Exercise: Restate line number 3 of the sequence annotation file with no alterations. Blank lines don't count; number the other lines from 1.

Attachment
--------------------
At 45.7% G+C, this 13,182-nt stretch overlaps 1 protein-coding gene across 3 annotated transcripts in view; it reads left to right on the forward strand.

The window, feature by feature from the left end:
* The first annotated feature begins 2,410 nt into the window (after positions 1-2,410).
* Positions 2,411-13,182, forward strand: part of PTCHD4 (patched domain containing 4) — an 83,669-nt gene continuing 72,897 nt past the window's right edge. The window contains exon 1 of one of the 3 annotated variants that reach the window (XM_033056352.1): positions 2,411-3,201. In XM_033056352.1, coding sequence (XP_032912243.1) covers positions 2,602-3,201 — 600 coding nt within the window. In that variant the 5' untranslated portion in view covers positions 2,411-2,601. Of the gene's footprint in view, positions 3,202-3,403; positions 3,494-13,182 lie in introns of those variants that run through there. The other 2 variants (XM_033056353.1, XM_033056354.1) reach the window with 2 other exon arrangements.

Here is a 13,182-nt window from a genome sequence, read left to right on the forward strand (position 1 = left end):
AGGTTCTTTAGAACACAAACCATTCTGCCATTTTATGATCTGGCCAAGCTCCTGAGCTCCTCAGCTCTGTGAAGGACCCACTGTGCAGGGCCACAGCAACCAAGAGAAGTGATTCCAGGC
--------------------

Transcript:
* The first annotated feature begins 2,410 nt into the window (after positions 1-2,410).